“Now don’t move,” rumbled Gary. Gary had been looking forward to this match for weeks, and he didn’t want a mere pawn ruining his strategy because it couldn’t be relied upon. He placed the miserable looking little goblin down upon the board, holding it by its dirty tunic between two of his sharp black talons. A waft of smoke drifted lazily from his nostrils as he looked up at his opponent. “Your move, Alan.”

Alan smiled. “Quite gracious of you, Gary. Your wings are looking well, and I see your mound of riches has increased. Been out raiding, have you?” Alan made these comments as he scanned the chessboard, searching for his knight. Alan’s pieces were better looking, in his opinion. They had voluntarily joined the giant, as Alan had struck a bargain with their township for protection and made good on his end of the deal on many an occasion. In return, they provided him will good land for hunting and herding, and occasionally would indulge him in these little games with Gary.

Gary considered himself to be the last of the “civilized” dragons, He still behaved by a certain code that sought to put limits upon raiding and hunting capacity. It managed to keep things relatively peaceful and stable for all the kingdom’s populace. That didn’t mean that all the inhabitants appreciated the code, however. Gary couldn’t help but notice some of the angry glares he received from Alan’s pieces.

“Yes. And judging by your bishop’s gaze, he doesn’t approve of the ceremonial items on display.”

Alan nodded. “Anger can be a strong motivator. However, that’s not why my men are here.” The giant placed his knight, then ceded control of the board to Gary. The dragon considered his friend’s bearded, bald countenance for a moment before scanning his pieces again.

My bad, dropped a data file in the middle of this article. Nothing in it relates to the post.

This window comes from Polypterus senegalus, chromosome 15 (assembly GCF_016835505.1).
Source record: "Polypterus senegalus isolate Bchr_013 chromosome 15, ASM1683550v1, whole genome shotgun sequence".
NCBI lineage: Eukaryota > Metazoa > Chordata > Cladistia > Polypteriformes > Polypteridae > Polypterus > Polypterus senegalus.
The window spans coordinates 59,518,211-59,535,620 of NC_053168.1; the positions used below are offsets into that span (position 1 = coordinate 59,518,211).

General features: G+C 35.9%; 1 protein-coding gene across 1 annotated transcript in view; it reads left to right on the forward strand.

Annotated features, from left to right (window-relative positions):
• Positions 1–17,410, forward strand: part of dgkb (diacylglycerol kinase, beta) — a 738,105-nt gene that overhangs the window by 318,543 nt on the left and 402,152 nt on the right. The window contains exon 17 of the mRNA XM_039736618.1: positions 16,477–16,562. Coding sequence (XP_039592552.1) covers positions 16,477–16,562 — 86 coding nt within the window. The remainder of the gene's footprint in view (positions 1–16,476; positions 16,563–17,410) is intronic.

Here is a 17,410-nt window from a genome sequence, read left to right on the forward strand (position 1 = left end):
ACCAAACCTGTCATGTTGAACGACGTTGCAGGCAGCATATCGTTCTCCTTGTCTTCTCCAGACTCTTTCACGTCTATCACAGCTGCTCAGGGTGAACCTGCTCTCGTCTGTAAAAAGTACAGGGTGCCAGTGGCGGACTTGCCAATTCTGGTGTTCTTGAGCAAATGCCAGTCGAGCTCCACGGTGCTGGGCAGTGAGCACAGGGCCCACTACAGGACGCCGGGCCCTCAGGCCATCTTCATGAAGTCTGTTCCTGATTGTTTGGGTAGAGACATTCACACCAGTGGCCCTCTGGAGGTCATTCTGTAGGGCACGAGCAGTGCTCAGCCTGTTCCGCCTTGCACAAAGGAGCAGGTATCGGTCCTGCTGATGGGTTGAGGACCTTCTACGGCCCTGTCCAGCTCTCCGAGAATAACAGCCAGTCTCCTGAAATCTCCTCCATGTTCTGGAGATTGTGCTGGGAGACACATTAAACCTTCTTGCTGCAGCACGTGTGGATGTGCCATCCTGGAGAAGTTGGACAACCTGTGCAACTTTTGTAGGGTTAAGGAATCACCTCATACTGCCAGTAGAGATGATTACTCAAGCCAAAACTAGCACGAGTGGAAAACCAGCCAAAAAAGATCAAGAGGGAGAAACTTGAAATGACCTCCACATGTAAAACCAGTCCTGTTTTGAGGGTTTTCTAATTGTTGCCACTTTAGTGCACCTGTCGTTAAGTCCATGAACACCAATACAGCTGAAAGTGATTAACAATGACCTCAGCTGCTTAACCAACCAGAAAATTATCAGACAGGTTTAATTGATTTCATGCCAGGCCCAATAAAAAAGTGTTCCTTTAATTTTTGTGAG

“I see,” said Gary, shifting his weight. “Why do you suppose that your pieces have agreed to come with you?”

“Gratitude, and to a certain extent loyalty,” replied Alan. “I find that those are very strong motivators.”

“Noble sentiments, to be sure.” The dragon moved his rook forward. “I find that fear is a very worthwhile motivator for my pieces. These goblins know that I would have eaten them, had they refused to play for me.”

Alan thought as he sought his queen. “Fear and hatred will work for a while, but as soon as the fear or hatred is gone so is the resolve. A group built upon hate and fear cannot exist in their absence.” He moved the queen into the perfect position. “Checkmate.”

Gary’s eyes widened as he saw the trap Alan had laid for him. There was no getting out of it. He chuckled darkly to himself. “Well, there is one advantage to my method,” Gary said.

“What’s that?” Asked Alan.

“They’re not surprised when I do this.” In a fluid motion, the red dragon snapped his head downward and devoured his king piece in one gulp.

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